Strength athletes like powerlifters require an incredibly strong core to squat and deadlift heavy.
What is important about a strong core is not just the aesthetics of the abs (i.e. looking ripped), it’s how the abs function when stressed under load. In the absence of a strong core, powerlifters are more susceptible to injury, have issues with their technique, and fail to transfer force to their muscles effectively.
So, what are the best ab exercises for powerlifters? Here are the top 9 ab exercises every powerlifter should do:
- Weighted Plank
- Front Plank With Single Arm Row
- Weighted Side Plank
- Copenhagen Plank
- Single-Leg Glute Bridge
- Split Stance Pallof Press
- Banded Dead Bug
- Flying Bird Dog
- Ab Rollout
As the Head Coach for Team Canada Powerlifting, these are the exact exercises that I program for my athletes in order for them to stay healthy and increase their strength on their barbell movements. In this article, I’ll discuss these exercises in more detail and explain why it’s important for powerlifters to train abs.
Why Is It Important For Powerlifters To Train Abs? (5 Reasons)
There are some powerlifting coaches who believe that just the act of squatting and deadlifting heavy will be enough ‘core work’ for any powerlifter.
Don’t get me wrong, there is a lot of stress on your core while squatting and deadlifting. As such, your abs will most certainly adapt and get stronger by doing these exercises.
However, to say that only squatting and deadlifting is required to get a strong core is a bit extreme.
It’s also naive.
Squatting and deadlifting has been shown to target the following core muscles very effectively:
- Quadratus lumborum
- Lumbar erector spinae
These are the deep core muscles that are located in your back and surround your spine.
They have a role in various ‘bending’ activities where your torso moves either more or less horizontal to the floor.
This is an important function when it comes to heavy powerlifting; however, these are not the only core muscles that need to be strong to lift effectively.
We also need to focus on other core muscle groups, such as the:
- Rectus Abdominus
- Internal / External Obliques
- Transverse Abdominus
These muscles contribute to a greater amount of ‘bending’, ‘twisting’, and ‘flexing’ activities of the spine, torso, and pelvis.
If you ignore direct ab work, then you will fail to activate these additional core muscles that have a large role in how our bodies move.
Here are the 5 reasons why direct ab work, and working each part of the core, is important for powerlifters:
1. Create a Strong Brace
When we squat and deadlift heavy, one of the first things we need to do in our set up is to ‘breathe’ and ‘brace’ our core.
This ‘breathe’ and ‘brace’ technique is so important that I actually wrote two articles explaining how to do it properly: How To Breathe Properly In The Squat and How To Breathe Properly In The Deadlift.
Bracing your core effectively is the process of flexing every part of your core from your front, side, and back. It has been shown to take hundreds of pounds of pressure off your spine while lifting.
If you want to take advantage of having a strong brace, you must have a strong core to begin with, which means training your ab muscles.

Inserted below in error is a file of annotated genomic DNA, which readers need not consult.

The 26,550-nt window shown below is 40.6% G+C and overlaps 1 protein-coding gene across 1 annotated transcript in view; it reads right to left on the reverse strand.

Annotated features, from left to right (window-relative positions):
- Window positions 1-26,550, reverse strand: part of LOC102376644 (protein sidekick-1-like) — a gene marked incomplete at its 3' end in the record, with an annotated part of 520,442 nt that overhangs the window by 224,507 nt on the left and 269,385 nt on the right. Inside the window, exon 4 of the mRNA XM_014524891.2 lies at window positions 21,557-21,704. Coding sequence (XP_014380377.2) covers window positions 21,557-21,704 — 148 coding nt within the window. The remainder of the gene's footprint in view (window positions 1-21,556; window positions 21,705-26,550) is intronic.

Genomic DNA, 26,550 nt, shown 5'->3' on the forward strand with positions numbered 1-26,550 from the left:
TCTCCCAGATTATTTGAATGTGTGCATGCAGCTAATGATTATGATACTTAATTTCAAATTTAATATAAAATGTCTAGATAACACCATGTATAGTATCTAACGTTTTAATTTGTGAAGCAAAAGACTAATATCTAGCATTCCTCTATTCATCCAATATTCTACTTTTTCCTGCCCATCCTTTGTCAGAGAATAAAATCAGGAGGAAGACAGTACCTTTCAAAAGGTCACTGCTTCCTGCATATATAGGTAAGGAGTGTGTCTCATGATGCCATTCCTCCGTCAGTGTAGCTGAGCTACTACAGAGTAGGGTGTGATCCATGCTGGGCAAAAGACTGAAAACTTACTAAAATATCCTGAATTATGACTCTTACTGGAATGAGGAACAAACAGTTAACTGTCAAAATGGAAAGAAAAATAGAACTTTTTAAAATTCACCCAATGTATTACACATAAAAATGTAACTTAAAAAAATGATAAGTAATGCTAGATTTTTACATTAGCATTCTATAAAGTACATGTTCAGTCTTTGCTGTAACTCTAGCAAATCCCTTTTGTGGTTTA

2. Increase Postural Control
One of the main functions of your abs is to increase postural control.
Postural control is the ability to maintain your balance.
This is particularly important while lifting because obviously you don’t want to be falling over when you have a heavy weight on your back.
Let’s say you are in the bottom of a squat, and rather than keeping the load over your center of mass, you’re constantly shifting your weight back and forth in order to maintain your balance.
As you drive up, you’re trying to give your muscles ‘gas’ to accelerate upward. However, by swaying back and forth it’s like stepping on the breaks because you’re trying to slow down to prevent yourself from falling over.
If you want to prevent your body from losing its balance, it means training your ab muscles.
3. Prevent Inefficient Bar Path
Your abs have an important role in ensuring an efficient bar path for each exercise.
Each exercise will have an optimal bar path as it will reduce the amount of work the lifter needs to output, in addition to reducing the stress on certain joints.
For example, I wrote an entire article on the Best Bar Path For Squats, which for most people is going to be a straight line from start to finish.
Any movement off this vertical bar path leads to a much harder execution of the lift, and can increase the risk of injury (if drastic).
Therefore, it’s important that we prevent an inefficient bar bath, which means training your ab muscles.
4. Minimize Muscular Imbalances
Muscular imbalances can lead to poor technique and increased risk of injury.
A muscular imbalance is when one muscle group is more or less strong than another.
When there is a muscular imbalance, we see the body implement what’s called ‘compensation strategies’. These compensation strategies are shifts in your technique that symbolize a sign that the body has a weak point within the chain of movement.
For example, in the squat, the pelvis should remain fairly neutral as it drops into the bottom of the squat. However, sometimes we see the pelvis tuck under, which looks like the low back rounding.
This is a compensation strategy.
While the pelvis tucking could be caused by several reasons (tough to diagnose without running the lifter through a variety of tests), one reason may be because the lifter has weak lower abs compared with the rest of their core.